Like many artists, Spence spent much of her time touring prior to the pandemic, but when forced into isolation, she had time to reboot and rethink. True North is the result. Like the compass referenced in the title, it finds her taking a steady course towards fulfillment and assurance, and the music that resulted from that prolonged period of respite from the road stays true to that destination. The songs shared here survey a wide gamut of feelings, from the poignancy and passion of “Mary Olivier” to the dreams and desire shared in “The Gift”. Mostly though the album is dominated by songs of wistful reflection — “Clean Getaway”, “I Forget the Rest”, “The Next Good Thing”, “I Know You Know Me”, and the title track being among the most obvious examples. Nevertheless, despite that lingering sense of longing, the material leaves an emphatic imprint, haunting, harrowing and thoroughly compelling in equal measure.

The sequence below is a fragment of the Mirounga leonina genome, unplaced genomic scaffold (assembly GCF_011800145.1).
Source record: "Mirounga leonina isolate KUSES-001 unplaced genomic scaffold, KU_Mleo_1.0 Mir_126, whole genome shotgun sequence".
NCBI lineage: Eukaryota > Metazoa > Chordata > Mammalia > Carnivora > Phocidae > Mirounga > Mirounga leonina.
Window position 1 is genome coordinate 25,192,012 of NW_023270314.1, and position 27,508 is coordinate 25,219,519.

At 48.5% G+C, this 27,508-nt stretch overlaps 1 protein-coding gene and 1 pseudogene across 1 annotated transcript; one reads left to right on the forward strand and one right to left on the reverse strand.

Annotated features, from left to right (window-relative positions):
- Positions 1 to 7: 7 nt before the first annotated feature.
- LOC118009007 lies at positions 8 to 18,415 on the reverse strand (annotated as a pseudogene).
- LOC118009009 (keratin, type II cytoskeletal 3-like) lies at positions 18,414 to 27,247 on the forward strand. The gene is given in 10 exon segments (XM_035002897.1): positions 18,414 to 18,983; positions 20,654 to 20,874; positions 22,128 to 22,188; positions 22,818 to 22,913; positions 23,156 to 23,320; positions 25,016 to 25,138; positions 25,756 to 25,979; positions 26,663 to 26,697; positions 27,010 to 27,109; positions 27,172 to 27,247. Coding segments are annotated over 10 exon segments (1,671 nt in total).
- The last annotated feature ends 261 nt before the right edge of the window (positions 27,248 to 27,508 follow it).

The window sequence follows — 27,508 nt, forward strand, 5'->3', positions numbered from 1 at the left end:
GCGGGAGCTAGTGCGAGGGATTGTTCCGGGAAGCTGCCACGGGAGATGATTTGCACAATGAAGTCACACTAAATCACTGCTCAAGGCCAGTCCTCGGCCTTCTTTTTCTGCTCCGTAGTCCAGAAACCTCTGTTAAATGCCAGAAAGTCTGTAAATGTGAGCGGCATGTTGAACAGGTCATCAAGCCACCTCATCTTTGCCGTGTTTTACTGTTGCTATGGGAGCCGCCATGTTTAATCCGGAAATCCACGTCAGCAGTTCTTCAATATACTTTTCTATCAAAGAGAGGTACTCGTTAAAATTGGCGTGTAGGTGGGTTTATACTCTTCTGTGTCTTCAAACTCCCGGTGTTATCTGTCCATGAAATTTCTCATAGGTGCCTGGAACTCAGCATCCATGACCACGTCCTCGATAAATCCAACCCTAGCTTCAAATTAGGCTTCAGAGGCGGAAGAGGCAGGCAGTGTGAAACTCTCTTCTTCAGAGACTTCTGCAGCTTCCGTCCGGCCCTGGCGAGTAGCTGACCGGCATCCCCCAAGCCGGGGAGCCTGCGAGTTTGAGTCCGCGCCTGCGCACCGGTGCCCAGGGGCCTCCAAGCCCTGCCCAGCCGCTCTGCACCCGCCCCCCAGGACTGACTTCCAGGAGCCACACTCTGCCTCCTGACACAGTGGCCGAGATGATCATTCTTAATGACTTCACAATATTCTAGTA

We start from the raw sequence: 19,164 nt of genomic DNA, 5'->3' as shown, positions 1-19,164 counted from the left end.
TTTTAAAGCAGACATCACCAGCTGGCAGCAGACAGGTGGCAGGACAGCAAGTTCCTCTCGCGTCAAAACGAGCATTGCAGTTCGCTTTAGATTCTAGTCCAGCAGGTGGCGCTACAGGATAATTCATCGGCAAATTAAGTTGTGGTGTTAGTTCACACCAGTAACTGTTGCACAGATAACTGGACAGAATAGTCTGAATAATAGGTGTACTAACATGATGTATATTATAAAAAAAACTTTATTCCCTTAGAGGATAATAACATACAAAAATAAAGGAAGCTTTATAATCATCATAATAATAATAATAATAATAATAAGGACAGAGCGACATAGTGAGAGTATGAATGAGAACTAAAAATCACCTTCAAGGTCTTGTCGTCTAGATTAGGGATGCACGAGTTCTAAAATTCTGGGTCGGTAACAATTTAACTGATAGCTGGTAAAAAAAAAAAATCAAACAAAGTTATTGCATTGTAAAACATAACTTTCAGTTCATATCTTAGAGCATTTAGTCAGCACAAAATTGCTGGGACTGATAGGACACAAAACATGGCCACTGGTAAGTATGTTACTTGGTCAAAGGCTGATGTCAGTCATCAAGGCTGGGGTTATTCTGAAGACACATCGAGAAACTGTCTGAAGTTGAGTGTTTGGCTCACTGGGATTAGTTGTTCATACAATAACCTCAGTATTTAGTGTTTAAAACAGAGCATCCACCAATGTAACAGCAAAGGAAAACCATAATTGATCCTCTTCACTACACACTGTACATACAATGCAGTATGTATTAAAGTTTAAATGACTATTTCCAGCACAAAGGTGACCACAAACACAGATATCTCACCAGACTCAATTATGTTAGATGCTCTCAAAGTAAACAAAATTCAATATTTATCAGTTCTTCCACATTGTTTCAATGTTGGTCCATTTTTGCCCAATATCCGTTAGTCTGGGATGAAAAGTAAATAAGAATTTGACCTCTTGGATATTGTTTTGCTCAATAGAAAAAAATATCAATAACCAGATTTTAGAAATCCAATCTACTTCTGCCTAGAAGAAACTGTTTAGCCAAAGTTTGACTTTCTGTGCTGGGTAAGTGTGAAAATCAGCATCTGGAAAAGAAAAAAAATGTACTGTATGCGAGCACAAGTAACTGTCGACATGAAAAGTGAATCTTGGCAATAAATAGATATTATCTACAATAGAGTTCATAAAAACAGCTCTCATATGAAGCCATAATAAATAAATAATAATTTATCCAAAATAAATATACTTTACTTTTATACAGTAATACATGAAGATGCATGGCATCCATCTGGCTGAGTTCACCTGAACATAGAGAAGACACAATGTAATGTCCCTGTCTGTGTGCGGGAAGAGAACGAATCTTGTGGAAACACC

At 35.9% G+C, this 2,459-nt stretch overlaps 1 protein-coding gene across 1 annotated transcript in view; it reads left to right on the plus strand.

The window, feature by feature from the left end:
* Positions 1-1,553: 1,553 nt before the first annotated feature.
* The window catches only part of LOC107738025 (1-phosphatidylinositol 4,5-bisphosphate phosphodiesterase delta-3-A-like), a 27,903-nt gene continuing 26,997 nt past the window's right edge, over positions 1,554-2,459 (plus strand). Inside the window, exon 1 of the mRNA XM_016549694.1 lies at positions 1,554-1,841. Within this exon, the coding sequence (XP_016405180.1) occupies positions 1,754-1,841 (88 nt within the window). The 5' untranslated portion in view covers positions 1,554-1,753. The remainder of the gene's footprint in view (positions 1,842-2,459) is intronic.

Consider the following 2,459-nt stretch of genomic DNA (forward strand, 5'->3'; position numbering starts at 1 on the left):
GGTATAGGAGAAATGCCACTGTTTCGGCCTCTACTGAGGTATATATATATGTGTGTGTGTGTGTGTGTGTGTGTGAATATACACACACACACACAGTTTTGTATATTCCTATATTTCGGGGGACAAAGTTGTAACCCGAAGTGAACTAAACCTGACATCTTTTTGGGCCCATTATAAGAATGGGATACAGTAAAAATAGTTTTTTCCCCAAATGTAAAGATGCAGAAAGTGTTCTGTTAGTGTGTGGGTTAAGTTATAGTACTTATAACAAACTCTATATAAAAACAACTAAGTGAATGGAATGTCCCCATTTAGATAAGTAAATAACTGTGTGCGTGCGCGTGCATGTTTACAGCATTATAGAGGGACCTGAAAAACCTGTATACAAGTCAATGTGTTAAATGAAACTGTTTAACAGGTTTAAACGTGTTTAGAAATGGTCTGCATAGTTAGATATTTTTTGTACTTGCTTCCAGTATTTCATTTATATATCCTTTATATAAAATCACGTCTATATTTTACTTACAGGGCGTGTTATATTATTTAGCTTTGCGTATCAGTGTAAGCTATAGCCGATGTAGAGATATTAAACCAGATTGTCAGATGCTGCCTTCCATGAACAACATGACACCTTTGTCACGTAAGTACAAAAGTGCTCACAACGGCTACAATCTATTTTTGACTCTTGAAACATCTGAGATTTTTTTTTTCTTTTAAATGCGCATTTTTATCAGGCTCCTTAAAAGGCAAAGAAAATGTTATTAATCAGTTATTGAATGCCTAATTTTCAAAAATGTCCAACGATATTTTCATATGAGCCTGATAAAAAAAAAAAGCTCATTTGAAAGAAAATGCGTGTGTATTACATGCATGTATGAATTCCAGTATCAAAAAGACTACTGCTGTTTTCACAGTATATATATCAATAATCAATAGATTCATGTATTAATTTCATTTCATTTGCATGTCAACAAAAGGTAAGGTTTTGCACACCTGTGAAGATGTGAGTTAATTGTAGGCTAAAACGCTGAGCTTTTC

Ultimately, Caroline Spence achieves a certain clarity that invites the listener to become immersed in the exquisite beauty and sense of realization found in each of these songs. When, on “Icarus”, Spence suddenly picks up both the volume and tempo, it comes as something of a jolt, an unexpected counterpoint to the mellow, meandering tone established elsewhere in the proceedings. Yet, it also allows for some emphatic emphasis as far as the premise overall. Impactful and profound, True North never veers from its determined direction.
(By Lee Zimmerman)
For more information and purchase options, please visit the Caroline Spence website
Old Crow Medicine Show (from the album Paint This Town available on ATO Records) (by Brian Rock)